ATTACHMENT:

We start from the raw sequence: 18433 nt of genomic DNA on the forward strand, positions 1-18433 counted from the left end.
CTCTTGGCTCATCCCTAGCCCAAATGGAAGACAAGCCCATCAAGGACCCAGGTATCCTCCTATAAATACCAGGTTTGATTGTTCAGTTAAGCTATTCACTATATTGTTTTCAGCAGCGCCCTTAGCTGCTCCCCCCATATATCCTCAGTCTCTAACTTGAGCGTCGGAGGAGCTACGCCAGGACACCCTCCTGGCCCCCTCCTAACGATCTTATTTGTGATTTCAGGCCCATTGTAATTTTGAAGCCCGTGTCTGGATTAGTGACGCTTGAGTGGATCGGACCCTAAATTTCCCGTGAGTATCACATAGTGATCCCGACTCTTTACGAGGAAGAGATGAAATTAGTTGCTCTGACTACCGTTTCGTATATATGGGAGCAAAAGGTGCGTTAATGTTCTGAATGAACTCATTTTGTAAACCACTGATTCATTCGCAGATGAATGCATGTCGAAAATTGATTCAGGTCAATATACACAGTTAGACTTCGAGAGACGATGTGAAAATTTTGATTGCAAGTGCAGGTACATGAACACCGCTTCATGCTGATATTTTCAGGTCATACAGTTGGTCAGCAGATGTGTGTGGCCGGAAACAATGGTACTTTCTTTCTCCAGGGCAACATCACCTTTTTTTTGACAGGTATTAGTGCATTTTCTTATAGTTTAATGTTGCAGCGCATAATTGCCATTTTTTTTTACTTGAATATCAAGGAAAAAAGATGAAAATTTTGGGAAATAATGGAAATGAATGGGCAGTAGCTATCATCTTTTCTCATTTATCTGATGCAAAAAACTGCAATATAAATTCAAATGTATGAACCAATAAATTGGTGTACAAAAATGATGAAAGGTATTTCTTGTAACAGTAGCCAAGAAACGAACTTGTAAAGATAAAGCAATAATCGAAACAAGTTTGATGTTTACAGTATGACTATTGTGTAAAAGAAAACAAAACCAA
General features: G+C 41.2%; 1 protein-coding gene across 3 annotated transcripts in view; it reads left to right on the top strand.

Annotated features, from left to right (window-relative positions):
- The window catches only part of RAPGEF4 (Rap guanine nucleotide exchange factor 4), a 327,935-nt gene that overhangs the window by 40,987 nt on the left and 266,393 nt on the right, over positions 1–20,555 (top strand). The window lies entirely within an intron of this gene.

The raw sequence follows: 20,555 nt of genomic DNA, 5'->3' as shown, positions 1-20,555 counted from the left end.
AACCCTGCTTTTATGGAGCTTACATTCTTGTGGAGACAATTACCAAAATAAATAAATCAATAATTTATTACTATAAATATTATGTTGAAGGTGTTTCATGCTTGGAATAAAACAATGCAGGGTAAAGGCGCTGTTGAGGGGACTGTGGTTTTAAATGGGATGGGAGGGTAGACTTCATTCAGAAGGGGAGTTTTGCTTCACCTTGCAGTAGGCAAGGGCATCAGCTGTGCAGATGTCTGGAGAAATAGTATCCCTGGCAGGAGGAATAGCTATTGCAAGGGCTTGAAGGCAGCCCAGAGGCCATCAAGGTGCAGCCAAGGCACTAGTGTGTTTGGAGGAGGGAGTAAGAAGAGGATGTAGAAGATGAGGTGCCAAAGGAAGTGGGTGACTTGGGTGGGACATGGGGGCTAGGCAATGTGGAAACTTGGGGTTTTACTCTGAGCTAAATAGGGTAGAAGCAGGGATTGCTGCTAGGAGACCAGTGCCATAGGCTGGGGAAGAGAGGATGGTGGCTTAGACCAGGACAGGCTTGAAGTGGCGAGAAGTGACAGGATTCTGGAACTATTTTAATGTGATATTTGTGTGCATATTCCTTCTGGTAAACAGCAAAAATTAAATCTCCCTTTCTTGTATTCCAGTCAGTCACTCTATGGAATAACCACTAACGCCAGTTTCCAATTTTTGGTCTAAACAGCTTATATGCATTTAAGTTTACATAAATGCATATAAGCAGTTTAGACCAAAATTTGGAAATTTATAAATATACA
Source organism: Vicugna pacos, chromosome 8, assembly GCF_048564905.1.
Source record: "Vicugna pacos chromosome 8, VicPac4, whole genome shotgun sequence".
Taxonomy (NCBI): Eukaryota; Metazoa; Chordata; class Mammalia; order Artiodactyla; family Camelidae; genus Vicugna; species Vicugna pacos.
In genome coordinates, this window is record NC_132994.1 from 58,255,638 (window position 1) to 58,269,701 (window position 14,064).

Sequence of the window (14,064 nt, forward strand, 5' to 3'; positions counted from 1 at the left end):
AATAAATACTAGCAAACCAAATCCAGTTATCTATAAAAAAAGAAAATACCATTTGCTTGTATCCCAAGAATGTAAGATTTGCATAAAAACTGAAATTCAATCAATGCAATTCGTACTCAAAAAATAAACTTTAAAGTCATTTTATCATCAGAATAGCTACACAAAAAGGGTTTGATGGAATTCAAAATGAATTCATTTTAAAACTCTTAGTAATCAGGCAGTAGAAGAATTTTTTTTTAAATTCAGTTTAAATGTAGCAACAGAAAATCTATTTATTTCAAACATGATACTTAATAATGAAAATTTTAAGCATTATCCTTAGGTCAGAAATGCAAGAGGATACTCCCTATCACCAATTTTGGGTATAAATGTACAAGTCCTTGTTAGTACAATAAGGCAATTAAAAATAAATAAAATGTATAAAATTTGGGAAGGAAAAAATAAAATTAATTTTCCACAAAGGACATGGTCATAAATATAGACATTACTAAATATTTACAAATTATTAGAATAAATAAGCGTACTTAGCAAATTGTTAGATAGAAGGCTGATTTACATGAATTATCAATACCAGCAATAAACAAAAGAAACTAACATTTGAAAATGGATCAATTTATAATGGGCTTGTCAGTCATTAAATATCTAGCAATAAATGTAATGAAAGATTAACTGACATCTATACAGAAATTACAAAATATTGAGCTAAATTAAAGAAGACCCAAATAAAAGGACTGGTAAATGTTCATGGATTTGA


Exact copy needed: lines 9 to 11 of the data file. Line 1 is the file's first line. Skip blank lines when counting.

Source record: "Vicugna pacos chromosome 8, VicPac4, whole genome shotgun sequence".
Taxonomy (NCBI): Eukaryota; Metazoa; Chordata; class Mammalia; order Artiodactyla; family Camelidae; genus Vicugna; species Vicugna pacos.
In genome coordinates, this window is record NC_132994.1 from 58,255,638 (window position 1) to 58,269,701 (window position 14,064).